The Killings at Badger’s Drift – Caroline Graham

I hunted down a copy of this for a monthly read of the English Mysteries Goodreads group; I’d never read any of the Midsomer Murders novels before, and somehow never even saw any of the PBS Mystery! series made from them, so it was all new and different. (Really, though, I don’t know how I managed to miss these all these years.)

The plot summary: an elderly woman is found dead in her cottage in a lovely-seeming English village, and because her best friend will not back down from her assertion that it was not a natural death Chief Inspector Barnaby and his sidekick Sgt. Troy are sent in to look into it. In the course of their investigation, the cozy, charming village cracks wide open to reveal a seamy, sordid gooey interior that would make Miss Marple blanch. (Well, maybe not.) Incest, adultery, murder, attempted murder, blackmail, incest (did I miss anything?) … It all comes spewing out when Barnaby begins to poke into things. (Was anyone other than Barnaby sleeping with who they were supposed to be?)

I’ll admit, I’m not a huge fan of the sort of novel that insists that beneath every idyllic appearance is something awful. And after a while the sheer volume of sordidness began to push the envelope; I mean, really? Nearly every single person in the village had some horrible secret whose discovery might have led to murder? It might have been refreshing if there had been someone besides the victim and her friend (Misses Simpson and Bellringer, respectively) had been guilty of no more than a late library book. But no. The positive side to this is that I never saw the solution to the puzzle coming – with the rather satisfying conclusion that, really, it’s the only answer that really makes sense to the question of “who was it Miss Simpson saw in the woods”: no other pair would, in so-modern 1982, really necessarily care enough or have enough to lose as to be driven to kill someone who saw them.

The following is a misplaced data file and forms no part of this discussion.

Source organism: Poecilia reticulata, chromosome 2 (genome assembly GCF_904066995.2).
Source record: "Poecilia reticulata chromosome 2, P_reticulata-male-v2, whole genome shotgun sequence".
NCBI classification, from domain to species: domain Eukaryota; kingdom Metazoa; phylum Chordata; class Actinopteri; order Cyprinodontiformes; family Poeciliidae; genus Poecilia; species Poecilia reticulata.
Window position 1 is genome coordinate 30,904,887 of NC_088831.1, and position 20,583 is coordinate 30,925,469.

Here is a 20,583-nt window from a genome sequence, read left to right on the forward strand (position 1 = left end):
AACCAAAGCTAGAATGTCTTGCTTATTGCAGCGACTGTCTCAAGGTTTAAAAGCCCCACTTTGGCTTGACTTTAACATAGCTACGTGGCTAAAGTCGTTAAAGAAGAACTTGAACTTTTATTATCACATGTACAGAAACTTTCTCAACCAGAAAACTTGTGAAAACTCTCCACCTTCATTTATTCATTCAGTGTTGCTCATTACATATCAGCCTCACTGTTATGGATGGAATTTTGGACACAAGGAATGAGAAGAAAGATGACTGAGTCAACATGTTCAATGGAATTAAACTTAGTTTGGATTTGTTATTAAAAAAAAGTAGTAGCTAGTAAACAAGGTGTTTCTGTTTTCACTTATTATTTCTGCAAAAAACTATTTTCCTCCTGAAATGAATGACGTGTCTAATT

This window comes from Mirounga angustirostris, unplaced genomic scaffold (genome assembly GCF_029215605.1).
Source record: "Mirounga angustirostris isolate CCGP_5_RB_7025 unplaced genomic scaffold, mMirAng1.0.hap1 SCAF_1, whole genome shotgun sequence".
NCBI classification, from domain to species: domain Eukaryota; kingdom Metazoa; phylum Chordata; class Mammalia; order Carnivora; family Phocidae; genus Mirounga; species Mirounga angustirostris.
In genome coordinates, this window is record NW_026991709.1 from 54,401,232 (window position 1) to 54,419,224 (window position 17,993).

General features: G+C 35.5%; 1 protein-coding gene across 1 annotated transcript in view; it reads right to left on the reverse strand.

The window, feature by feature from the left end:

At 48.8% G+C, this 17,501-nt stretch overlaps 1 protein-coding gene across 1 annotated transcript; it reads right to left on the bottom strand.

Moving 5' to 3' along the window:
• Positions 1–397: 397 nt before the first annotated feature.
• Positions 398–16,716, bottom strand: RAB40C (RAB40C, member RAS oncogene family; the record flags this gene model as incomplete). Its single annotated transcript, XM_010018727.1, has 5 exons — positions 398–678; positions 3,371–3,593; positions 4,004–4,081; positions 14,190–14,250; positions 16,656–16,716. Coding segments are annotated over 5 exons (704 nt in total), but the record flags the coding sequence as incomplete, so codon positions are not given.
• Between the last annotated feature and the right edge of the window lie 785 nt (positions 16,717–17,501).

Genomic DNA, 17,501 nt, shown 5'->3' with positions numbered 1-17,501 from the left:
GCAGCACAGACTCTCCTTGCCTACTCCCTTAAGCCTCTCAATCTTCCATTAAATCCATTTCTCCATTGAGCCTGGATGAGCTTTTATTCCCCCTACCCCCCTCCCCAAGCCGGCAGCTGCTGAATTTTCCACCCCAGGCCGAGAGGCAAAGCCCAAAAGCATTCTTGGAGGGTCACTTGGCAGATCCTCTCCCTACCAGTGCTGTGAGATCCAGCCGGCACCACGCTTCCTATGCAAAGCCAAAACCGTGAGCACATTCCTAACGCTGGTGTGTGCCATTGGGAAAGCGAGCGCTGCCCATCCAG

That being said, some of the characterizations were fun. The best things about the book were Miss Bellringer and Barnaby and his family. The former is unapologetic – she knows there is something wrong about her friend’s death, and she’ll be dashed if she doesn’t see to it that it’s solved. She’s a bit of a heroine. I’d be perfectly happy with a series centered around her.

And the latter, Barnaby and his wife and daughter, are terrific. One of my deepest sources of irritation in any book or tv series featuring these high-stress non-9-to-5 jobs (cop, lawyer, doctor) is the clichéd storyline of the wife (usually) who constantly complains and nags over the unpredictability of the spouse’s job, and usually leaves. I love that Joyce, Barnaby’s missus, is a real partner to him, interested in his work and understanding of the fact that his schedule is not predictable. I hope that doesn’t change.

Speaking of partners … Sgt. Troy, the cynical, sarcastic terrible driver who is Barnaby’s associate on the job, was a surprise. I don’t recall ever seeing a relationship like this in a mystery series. Troy’s prejudices and bitterness, once I got past the initial shock of the pure internal disrespect his external smarminess covered, made for kind of a nice change from other series where the chief can do no wrong, held in the highest esteem. There’s some scope there, with Troy snarking away in his head and Barnaby unable to resist baiting and teasing him.

One aspect I feel is a flaw, but which might have been somewhat unavoidable in a series’ opening novel, is the insistence on providing the two supporting characters, Troy and Joyce, with a Flaw: Troy is a terrible driver and Joyce is a terrible cook. It casts a kind of unsuitably comic light on the story, as Barnaby walks away from a life-threatening breakfast table to embark on a life-threatening drive with his partner. (Aren’t the police supposed to have some sort of intensive driving course?) This bit – and the setting of the Classic English Village – make it feel like a cozy mystery – but for me the graphic descriptions of some of the deaths keeps it out of the subgenre of Cozy. (Also, I always think of a cozy as having an amateur detective lead, but don’t quote me.)

This wouldn’t be a proper review if I failed to mention the Rainbirds. I heard (read) a lot about them as I got ready to read Badger’s Drift … and … honestly? While they were horrors, they didn’t quite live up to their billing as dreadfulness in the extreme . I don’t know whether that was a relief or a disappointment …

I’ve already tracked down the second book in the series, and watched the PBS adaptation of Badger’s (which was great fun, and faithful enough to be going on with). I liked this, and I will certainly read (and watch) more in the series. It won’t, however, be a high priority.

 

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